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Hawaiian Mythology

Hawaiian & Polynesian Myths

Hawaiian mythology is full of fantastic stories about gods and goddesses. Some live in deep valleys, some high in the sky. Many of them have been humans long time before they became gods. From this point - Hawaiian gods are different to the concept of God, existing in modern western cultures. The skills which gods were represent, their dedication to the Ohana in time of their human existence, was creating the highest value for society and after the death of the body resulted in becoming a god of a certain type. In this sense, gods in old Hawaii were not just abstract beings to worship, they were extremely grounded in human reality and through real life actions were extended to "god-like" level.

Pele, Pahalu, Kamapua'a,Io, Kane, Wahine, Lono, Laka, Ku, Hina, Kapo, Kanaloa, Wakea, Papa.

One of the most remembered goddesses on Hawaii today is Pele, the Goddess of Volcano. The stories about Pele, who in the shape of an old woman stands in the night on the side of a road and stops your car to ask for a lift - are still alive. Old Hawaiian people believe, that Pele can take many shapes and if you meet her, it is not a good idea, to ignore her. Many people in Hawaii refer to their experiences of meeting Pele, in a very strange life situation. For the western mind, such stories are just superstitions and imagination. But we need to remember that we are living in totally different cultural reference scale. To understand the experiences of the Hawaiian people, we would need to be born in their culture and live there.

Lately we visited the Kalapana village, where the fire of Pele was destroying a house of our friends. They were making a feast instead of crying and being angry. Some of our friends asked them - "How it is that you are able to enjoy the situation, that your home is destroyed by lava flow? They answered: "We don't enjoy that our house is destroyed. We are giving our home to Pele as a gift. We understand that if she choose to take it, we can not discuss such a decision." This is an example of reactions, which may be not easy to understand in western culture frames of reference.

For some Hawaiian people - especially on Big Island - Pele is not the one who destroys, she as well builds new land... a home for future generations.. With her unpredictability, with her power - Hawaiian people know that it is impossible to discuss with her. You accept it, or you suffer. Living close to Pele's home, teaches people enormous lesson about humility and power. And Love.

Hi'iaka i ka Poli o Pele

is the youngest sister of the goddess Pele. She was the most beloved by Pele. She is present in many chants to Pele. Hi'iaka i ka Poli o Pele represents ability to heal, feel compassion and act with humility and devotion. She is the heroin of many stories about healing. With her gentleness and loving approach, she represents human ability to stay helpful even at the costs of own's one happiness.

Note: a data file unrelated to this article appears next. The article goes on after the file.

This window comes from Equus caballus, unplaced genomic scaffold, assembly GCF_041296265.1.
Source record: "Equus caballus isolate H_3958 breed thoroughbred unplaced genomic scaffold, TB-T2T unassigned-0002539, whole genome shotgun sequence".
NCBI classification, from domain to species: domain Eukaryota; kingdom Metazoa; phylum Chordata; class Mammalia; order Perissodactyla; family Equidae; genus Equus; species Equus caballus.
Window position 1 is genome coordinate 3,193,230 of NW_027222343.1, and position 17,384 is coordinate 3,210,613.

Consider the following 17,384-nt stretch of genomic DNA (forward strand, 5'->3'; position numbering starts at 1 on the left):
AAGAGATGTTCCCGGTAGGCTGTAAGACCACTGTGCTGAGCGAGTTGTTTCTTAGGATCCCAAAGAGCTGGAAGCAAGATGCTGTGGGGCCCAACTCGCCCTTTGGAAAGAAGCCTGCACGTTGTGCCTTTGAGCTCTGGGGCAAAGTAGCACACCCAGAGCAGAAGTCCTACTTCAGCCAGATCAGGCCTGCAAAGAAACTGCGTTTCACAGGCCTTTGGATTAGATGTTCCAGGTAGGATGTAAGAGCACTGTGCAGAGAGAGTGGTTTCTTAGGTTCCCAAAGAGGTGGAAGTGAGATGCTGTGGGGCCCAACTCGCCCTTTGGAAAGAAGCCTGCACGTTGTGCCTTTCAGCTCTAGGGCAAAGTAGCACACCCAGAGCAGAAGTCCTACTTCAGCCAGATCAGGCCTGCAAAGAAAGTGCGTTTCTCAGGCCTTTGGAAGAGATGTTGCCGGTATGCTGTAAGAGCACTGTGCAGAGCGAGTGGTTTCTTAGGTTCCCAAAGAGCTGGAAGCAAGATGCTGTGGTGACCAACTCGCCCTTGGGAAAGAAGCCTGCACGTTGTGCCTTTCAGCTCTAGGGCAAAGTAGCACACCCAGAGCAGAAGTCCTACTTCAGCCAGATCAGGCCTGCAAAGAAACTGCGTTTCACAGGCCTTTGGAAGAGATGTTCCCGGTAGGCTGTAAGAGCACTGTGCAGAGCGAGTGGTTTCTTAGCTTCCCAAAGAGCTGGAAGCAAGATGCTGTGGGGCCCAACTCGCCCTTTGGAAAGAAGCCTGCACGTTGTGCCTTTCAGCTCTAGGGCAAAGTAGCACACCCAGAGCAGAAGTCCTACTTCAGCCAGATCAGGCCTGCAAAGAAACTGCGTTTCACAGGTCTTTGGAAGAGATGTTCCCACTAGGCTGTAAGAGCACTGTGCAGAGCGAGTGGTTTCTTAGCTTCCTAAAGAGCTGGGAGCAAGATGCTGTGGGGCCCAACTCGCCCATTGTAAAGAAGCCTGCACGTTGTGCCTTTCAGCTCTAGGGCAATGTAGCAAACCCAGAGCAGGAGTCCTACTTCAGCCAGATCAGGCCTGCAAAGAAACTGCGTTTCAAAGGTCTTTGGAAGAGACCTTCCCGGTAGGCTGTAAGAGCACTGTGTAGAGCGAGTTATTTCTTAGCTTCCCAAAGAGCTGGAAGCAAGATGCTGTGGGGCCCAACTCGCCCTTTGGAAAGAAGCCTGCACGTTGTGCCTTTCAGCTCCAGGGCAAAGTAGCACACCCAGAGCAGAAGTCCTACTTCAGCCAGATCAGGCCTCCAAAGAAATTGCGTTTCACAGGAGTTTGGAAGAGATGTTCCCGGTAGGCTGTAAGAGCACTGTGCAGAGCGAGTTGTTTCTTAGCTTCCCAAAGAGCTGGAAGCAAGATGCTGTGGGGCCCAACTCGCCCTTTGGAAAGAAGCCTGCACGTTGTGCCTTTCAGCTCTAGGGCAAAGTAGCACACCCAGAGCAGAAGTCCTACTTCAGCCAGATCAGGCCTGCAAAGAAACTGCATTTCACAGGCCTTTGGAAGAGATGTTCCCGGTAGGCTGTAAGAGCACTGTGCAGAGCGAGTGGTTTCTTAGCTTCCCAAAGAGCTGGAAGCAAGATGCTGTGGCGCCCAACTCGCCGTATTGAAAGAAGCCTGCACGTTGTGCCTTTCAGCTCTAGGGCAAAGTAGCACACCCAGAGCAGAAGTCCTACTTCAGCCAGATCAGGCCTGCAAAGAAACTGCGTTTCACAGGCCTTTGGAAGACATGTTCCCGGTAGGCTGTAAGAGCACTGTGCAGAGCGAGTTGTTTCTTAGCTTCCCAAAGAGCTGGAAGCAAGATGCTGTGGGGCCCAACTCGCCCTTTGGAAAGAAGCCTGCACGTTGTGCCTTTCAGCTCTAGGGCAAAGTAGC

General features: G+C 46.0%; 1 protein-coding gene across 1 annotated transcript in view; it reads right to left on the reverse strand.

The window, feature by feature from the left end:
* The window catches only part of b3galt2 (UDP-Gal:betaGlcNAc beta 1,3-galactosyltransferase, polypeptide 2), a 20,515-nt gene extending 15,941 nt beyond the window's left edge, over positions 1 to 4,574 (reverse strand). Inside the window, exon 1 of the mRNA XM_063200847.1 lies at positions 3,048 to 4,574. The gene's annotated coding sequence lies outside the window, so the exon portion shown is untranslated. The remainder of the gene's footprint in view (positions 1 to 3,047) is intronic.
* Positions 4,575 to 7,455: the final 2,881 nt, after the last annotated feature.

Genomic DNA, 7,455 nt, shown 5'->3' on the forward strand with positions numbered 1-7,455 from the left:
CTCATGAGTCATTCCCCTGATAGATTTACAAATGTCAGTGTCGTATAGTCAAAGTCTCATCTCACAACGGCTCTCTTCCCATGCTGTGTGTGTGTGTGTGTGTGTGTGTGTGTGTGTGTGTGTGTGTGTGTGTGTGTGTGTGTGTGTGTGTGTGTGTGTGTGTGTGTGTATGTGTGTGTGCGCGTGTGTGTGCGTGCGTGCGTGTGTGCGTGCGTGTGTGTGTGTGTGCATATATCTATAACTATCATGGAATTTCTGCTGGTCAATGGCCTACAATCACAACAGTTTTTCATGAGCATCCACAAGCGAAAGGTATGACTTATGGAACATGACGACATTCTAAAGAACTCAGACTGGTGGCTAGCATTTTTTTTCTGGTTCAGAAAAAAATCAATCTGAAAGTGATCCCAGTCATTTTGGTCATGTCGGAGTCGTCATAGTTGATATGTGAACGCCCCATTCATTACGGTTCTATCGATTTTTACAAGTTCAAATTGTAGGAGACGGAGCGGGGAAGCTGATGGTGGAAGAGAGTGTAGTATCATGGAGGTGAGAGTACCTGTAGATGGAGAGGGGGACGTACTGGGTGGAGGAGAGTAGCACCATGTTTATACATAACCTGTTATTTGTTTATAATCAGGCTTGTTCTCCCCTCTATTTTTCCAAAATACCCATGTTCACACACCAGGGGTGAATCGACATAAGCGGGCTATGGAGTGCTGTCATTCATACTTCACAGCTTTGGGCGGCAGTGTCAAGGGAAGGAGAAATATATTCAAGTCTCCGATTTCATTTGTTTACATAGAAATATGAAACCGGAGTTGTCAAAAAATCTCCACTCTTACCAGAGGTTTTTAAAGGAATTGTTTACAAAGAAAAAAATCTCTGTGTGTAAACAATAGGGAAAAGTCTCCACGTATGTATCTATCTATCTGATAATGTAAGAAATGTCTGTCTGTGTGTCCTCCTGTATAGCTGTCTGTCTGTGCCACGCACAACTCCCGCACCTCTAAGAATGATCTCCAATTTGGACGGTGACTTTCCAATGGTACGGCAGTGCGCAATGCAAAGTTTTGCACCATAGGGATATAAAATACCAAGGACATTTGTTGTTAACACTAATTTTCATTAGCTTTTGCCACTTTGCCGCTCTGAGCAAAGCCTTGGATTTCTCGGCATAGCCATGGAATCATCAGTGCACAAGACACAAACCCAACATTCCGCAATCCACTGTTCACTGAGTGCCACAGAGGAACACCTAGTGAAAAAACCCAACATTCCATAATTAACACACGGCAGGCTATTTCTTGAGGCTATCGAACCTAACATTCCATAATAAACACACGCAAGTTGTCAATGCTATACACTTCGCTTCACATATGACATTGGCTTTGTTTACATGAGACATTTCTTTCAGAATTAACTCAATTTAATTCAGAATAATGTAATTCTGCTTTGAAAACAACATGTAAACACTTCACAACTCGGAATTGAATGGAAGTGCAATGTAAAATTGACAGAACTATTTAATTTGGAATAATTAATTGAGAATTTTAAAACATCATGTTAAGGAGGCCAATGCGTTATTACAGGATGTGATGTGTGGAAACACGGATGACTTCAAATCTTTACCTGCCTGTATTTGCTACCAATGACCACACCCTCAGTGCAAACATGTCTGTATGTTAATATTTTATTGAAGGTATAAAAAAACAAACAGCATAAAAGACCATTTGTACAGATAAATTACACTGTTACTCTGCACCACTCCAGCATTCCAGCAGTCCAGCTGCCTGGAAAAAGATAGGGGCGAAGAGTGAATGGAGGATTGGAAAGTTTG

Laka is still present in Hawaiian mythology as the Goddess of Hula dance. She helps to follow hundreds of generations of traditions, knowledge and wisdom kept in Hula stories, gestures and chants. For Hula dancers today she still offers spiritual help and protection.

Kane - the male god of creation stands on the pantheon as the one who represents the male aspect of creation. This god lived high in heaven, who looks from above and sends the Water of Life to the Earth. In everyday life, he would be called by kahunas for healing deep problems.

Lono was the god, very well-known in last part of Hawaiian history though the events linked with arrival of captain James Cook. He arrived in Kealakekua bay in time of the god Lono, when most people from the island were praying to Lono for abundance and fertility of their land. Legend said that Lono left the island and will come back on the island with white trees... And the ship of captain Cook looked exactly like small island with white trees - from the distance. For people who only were using canoes to travel over the ocean, the arrival of Cook was like a fulfillment of this prophecy. Therefore, Cook was invited to the old heiau and rituals were performed for bringing him to the Hawaiin god's pantheon… A mistake, which many Hawaiians believe, still affects Hawaiian culture and reality.

Ku god was linked with very old traditions of life in close relationship with nature. The last remembered aspect of Ku god - Kukailimoku - was a god of war. He was invoked for unifying all Hawaiian islands by king Kamehameha I and his legacy remains in current tourist books. Although not many tourists realize, the ancient god Ku was the god of life.

What really is interesting in Hawaiian mythology, is the awareness of the interactions between humans and nature. Kahunas of many types have treatedthis cooperation with great respect. Sadly, they weren't able to pass on thesee values to new commoners; white people with different values, beliefs and different cultural reference frames.

Aloha

Article "Hawaiian Mythology", copyrights CCRC.TM © 1993 - 2015
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